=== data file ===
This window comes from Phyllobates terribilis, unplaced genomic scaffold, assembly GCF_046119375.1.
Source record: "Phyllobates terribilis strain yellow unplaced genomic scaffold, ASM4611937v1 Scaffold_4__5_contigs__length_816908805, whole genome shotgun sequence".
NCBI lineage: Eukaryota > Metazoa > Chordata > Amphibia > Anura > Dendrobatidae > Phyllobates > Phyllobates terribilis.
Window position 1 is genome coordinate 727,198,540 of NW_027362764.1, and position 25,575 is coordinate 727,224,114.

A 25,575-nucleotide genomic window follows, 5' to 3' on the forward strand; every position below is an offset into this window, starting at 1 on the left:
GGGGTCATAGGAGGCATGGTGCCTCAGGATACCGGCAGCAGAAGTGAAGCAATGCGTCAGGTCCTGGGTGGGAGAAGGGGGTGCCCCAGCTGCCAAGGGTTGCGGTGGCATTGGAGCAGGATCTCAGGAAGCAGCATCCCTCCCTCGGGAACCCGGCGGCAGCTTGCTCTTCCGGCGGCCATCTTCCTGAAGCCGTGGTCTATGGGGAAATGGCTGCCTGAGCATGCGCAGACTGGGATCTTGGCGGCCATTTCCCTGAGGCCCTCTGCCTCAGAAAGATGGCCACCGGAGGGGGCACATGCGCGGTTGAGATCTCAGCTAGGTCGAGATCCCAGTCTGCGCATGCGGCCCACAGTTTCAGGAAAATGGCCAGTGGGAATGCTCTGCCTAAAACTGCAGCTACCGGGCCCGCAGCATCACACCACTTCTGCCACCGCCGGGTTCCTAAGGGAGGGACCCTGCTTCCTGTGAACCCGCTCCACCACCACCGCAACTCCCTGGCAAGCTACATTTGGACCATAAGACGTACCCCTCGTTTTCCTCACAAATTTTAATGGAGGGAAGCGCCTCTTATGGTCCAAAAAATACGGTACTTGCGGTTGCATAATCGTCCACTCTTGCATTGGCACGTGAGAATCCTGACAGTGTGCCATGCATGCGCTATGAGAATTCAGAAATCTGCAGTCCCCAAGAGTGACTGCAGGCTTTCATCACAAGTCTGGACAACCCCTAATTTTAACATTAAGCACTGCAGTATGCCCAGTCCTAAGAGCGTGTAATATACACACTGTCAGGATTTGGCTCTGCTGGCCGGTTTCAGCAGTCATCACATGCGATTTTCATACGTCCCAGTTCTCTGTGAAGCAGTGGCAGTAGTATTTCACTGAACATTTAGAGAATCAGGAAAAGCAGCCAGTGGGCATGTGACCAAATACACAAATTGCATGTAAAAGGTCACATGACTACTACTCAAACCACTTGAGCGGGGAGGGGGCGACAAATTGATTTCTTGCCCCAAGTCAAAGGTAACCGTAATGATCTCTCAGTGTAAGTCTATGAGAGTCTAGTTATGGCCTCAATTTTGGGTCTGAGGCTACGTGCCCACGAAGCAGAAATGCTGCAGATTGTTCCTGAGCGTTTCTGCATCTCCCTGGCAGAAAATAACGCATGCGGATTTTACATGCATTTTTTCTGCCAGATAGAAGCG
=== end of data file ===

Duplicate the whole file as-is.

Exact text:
This window comes from Phyllobates terribilis, unplaced genomic scaffold, assembly GCF_046119375.1.
Source record: "Phyllobates terribilis strain yellow unplaced genomic scaffold, ASM4611937v1 Scaffold_4__5_contigs__length_816908805, whole genome shotgun sequence".
NCBI lineage: Eukaryota > Metazoa > Chordata > Amphibia > Anura > Dendrobatidae > Phyllobates > Phyllobates terribilis.
Window position 1 is genome coordinate 727,198,540 of NW_027362764.1, and position 25,575 is coordinate 727,224,114.

A 25,575-nucleotide genomic window follows, 5' to 3' on the forward strand; every position below is an offset into this window, starting at 1 on the left:
GGGGTCATAGGAGGCATGGTGCCTCAGGATACCGGCAGCAGAAGTGAAGCAATGCGTCAGGTCCTGGGTGGGAGAAGGGGGTGCCCCAGCTGCCAAGGGTTGCGGTGGCATTGGAGCAGGATCTCAGGAAGCAGCATCCCTCCCTCGGGAACCCGGCGGCAGCTTGCTCTTCCGGCGGCCATCTTCCTGAAGCCGTGGTCTATGGGGAAATGGCTGCCTGAGCATGCGCAGACTGGGATCTTGGCGGCCATTTCCCTGAGGCCCTCTGCCTCAGAAAGATGGCCACCGGAGGGGGCACATGCGCGGTTGAGATCTCAGCTAGGTCGAGATCCCAGTCTGCGCATGCGGCCCACAGTTTCAGGAAAATGGCCAGTGGGAATGCTCTGCCTAAAACTGCAGCTACCGGGCCCGCAGCATCACACCACTTCTGCCACCGCCGGGTTCCTAAGGGAGGGACCCTGCTTCCTGTGAACCCGCTCCACCACCACCGCAACTCCCTGGCAAGCTACATTTGGACCATAAGACGTACCCCTCGTTTTCCTCACAAATTTTAATGGAGGGAAGCGCCTCTTATGGTCCAAAAAATACGGTACTTGCGGTTGCATAATCGTCCACTCTTGCATTGGCACGTGAGAATCCTGACAGTGTGCCATGCATGCGCTATGAGAATTCAGAAATCTGCAGTCCCCAAGAGTGACTGCAGGCTTTCATCACAAGTCTGGACAACCCCTAATTTTAACATTAAGCACTGCAGTATGCCCAGTCCTAAGAGCGTGTAATATACACACTGTCAGGATTTGGCTCTGCTGGCCGGTTTCAGCAGTCATCACATGCGATTTTCATACGTCCCAGTTCTCTGTGAAGCAGTGGCAGTAGTATTTCACTGAACATTTAGAGAATCAGGAAAAGCAGCCAGTGGGCATGTGACCAAATACACAAATTGCATGTAAAAGGTCACATGACTACTACTCAAACCACTTGAGCGGGGAGGGGGCGACAAATTGATTTCTTGCCCCAAGTCAAAGGTAACCGTAATGATCTCTCAGTGTAAGTCTATGAGAGTCTAGTTATGGCCTCAATTTTGGGTCTGAGGCTACGTGCCCACGAAGCAGAAATGCTGCAGATTGTTCCTGAGCGTTTCTGCATCTCCCTGGCAGAAAATAACGCATGCGGATTTTACATGCATTTTTTCTGCCAGATAGAAGCG